This is a guest post from 3CX Premium Partner, Charles Ambrosecchia of SigmaVoIP. In this article, Charles explains how to combat any attacks on your 3CX Phone System server.
What should you do if someone attempts to hack your 3CX Phone System installation? A hacker will attempt to use your system to make calls to remote numbers (basically allowing the hacker to make calls and passing the bill over to you), or, worse still, to premium services (which charge very high rates for the call, and also pass a portion of the profits back to the hacker). The best course of action is to secure your system by limiting access to port 5060. This port should be used exclusively by your SIP trunk providers. However, there are instances when remote users need to access the server but can’t because they’re unable to use the 3CX Tunnel from a dynamic public IP address.
Currently, remote users with 3CX Phone for Android, 3CX Phone for Windows, or 3CX SIP Proxy Manager (mobile phone, laptop or desk phone access to the PBX from outside the premises) can take advantage of the 3CX Tunnel protocol but some platforms cannot yet do so (systems that are not running Windows or Android as an Operating System, and some desk phones that are incompatible with the 3CX Tunnel Protocol).
3CX Phone System does a terrific job at reacting quickly to excessive login failures and you should always enable notifications, so that the system administrator receives an email alert that some remote entity has made too many failed attempts to authenticate. This alone will prevent a hacker from using your system to make unauthorized calls. The hacker may, however, attempt to cause disruption of quality or a total denial of service (DoS) – they can keep on bombarding your server with requests that could still overwhelm your Internet Ingress and cause a CPU overload on your router. Dropping the fraudulent packets on the WAN side of your router will not help you because the ISP will still allow as much traffic as possible to traverse their backbone and saturate your line. The guidelines below will help you minimize the impact of this and any potential financial losses. Best of all, with your help, law enforcement can prosecute the offenders.
Gathering Evidence of a Hack Attempt
Ensure that you have Wireshark installed on your 3CX Server (http://www.wireshark.org/) and begin by capturing up to one minute of traffic. By filtering SIP traffic, you will be able to see all the fraudulent INVITE requests. Make sure that the originating IP and user ID are not those of a real user that happens to have a bad PIN or Authentication Password. Save this capture for later use. Please be aware that the capture may contain real user ID’s and passwords.
Now go to http://www.arin.net and paste the offending IP address in the search box on the top right. The search will show you whom the IP address is assigned to. Half way down the page (if this is a US address) find the Function table and click on the Abuse point of contact. Please report the offender, both via email and by calling their Network Abuse department or the NOC (Network Operation Center). Be specific and provide the IP address and the port (usually 5060). If this is a non-US IP address, the results will point you to the WHOIS database that serves that particular IP space. apnic.net covers the Asia Pacific region, while ripe.net serves Europe.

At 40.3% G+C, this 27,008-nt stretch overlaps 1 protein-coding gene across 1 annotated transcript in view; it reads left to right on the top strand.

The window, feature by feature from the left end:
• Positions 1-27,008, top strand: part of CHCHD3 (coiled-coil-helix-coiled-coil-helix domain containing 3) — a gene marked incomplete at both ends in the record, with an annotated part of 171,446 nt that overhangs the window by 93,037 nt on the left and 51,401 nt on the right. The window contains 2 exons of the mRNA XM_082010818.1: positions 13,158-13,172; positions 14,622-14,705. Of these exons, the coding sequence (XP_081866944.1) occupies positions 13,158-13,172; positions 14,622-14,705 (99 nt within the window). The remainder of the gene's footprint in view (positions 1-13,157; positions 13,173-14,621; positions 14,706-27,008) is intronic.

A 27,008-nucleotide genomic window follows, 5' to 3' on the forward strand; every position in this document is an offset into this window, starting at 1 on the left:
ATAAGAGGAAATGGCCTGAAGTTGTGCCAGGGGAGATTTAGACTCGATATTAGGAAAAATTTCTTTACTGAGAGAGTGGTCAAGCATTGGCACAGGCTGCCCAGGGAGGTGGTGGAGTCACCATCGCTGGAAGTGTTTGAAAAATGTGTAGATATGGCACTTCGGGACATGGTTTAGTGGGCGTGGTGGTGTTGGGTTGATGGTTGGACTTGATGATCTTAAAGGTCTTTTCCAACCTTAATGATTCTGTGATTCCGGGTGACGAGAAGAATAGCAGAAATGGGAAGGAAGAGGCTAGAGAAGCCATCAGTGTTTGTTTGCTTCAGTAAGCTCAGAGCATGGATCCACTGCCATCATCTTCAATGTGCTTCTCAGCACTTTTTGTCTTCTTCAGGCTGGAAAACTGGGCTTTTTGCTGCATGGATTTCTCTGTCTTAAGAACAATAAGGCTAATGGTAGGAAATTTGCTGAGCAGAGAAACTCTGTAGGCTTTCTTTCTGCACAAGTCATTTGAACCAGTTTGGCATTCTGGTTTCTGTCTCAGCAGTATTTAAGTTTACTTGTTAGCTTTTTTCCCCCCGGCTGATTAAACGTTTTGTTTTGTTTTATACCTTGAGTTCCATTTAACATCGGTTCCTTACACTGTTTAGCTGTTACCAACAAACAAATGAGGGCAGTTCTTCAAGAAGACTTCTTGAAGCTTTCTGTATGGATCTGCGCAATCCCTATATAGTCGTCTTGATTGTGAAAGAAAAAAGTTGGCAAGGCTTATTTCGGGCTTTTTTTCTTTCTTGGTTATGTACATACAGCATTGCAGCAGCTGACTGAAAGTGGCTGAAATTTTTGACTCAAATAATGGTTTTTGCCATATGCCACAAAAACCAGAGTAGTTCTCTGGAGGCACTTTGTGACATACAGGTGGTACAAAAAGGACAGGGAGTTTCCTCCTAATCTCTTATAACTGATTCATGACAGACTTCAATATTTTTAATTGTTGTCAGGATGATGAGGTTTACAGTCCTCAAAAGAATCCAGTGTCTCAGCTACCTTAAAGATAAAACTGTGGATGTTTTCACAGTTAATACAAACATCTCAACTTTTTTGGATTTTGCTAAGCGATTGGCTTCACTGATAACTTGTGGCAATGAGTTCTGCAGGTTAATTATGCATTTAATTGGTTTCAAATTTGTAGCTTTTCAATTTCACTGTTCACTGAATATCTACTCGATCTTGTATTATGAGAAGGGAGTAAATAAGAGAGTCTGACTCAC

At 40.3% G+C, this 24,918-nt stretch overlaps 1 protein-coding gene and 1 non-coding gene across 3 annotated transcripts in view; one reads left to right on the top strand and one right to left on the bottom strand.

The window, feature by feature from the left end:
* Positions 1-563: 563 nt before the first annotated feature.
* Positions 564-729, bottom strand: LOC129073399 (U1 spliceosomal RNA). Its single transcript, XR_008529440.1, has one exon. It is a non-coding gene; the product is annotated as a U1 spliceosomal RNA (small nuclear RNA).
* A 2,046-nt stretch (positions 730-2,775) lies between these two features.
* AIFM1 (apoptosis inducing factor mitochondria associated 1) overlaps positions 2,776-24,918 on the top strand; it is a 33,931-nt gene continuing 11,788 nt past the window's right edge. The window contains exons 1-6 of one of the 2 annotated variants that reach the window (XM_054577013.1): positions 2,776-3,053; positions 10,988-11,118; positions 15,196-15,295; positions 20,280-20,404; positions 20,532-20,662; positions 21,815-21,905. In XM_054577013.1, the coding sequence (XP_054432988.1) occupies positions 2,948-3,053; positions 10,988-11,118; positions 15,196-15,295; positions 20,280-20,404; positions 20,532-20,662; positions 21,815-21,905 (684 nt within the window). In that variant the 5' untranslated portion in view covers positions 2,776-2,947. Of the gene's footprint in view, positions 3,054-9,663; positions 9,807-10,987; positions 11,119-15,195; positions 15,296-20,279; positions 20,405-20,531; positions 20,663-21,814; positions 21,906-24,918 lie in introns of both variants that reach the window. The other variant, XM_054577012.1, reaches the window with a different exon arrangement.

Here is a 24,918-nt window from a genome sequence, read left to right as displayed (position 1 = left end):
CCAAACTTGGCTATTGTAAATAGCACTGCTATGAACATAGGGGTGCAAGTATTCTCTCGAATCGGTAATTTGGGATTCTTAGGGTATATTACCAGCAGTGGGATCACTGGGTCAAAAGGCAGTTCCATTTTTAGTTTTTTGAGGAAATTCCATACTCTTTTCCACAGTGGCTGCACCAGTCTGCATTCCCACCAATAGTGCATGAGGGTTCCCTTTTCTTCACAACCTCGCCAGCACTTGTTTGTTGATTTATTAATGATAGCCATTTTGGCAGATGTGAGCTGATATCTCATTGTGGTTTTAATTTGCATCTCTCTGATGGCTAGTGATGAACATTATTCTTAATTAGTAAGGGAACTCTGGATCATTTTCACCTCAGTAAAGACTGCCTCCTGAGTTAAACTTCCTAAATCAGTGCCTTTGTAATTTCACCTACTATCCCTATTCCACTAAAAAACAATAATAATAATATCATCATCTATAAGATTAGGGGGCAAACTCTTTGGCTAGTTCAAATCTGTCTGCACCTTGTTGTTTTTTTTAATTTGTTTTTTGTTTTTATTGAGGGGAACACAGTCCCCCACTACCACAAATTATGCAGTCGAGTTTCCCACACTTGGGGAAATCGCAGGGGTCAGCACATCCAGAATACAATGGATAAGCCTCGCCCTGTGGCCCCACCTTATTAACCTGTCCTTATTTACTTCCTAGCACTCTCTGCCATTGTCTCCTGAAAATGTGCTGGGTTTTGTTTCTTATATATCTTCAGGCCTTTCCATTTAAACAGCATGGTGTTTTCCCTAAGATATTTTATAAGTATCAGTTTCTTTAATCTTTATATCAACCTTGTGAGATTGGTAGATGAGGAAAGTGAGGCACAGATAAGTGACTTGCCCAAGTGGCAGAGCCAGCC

At this point you can configure your router to drop those packets if you want to prevent them from crossing your router NAT but 3CX does the same exact thing by blacklisting the IP Address.
In most cases, the offender is either in a different state (if in the USA) or from another country. If your server is in the USA, take a moment to fill out the form located at http://www.ic3.gov/complaint/default.aspx and call your local FBI office to file a complaint. Once an FBI Special Agent is assigned to your case, provide them with the Wireshark trace.
If the perpetrator continues to attack your system, it is likely that they are attempting to cause a DoS. Contact your ISP and ask them to drop all packets from the offending IP addresses, which they’ll do from their core routers. Some ISP’s will do this for you, whilst others may not have a clue what you’re asking them to do – you will need to be persistent and explain what you mean.
If the FBI takes on your case (and the Wireshark trace helps them a great deal in investigating, prosecuting and convicting), you will, in most cases, be included in the Victims Registry. This will allow the FBI to keep in touch with you and provide you with timely updates on your case.
Please note that in some cases the offender may switch the IP address from which the attack originates. If they do, you will need to start this process again. If the IP address happens to be within your state, you should also contact your State and Local police departments. Unfortunately, small police departments have detectives that may not be experienced in pursuing this type of crime, therefore, following the suggestions above will help.
More sophisticated hackers use compromised high power servers in Data Centers and all responsible operators will terminate the attack quickly. Make sure you have strong PIN numbers, Authentication IDs, and Authentication Passwords, that none of this information is common within one extension, that none of this information is common with other extensions, and that you never specify the extension number to also be a PIN or Authentication ID or Authentication Password. Failure to do so makes it easier for attackers to cause damage.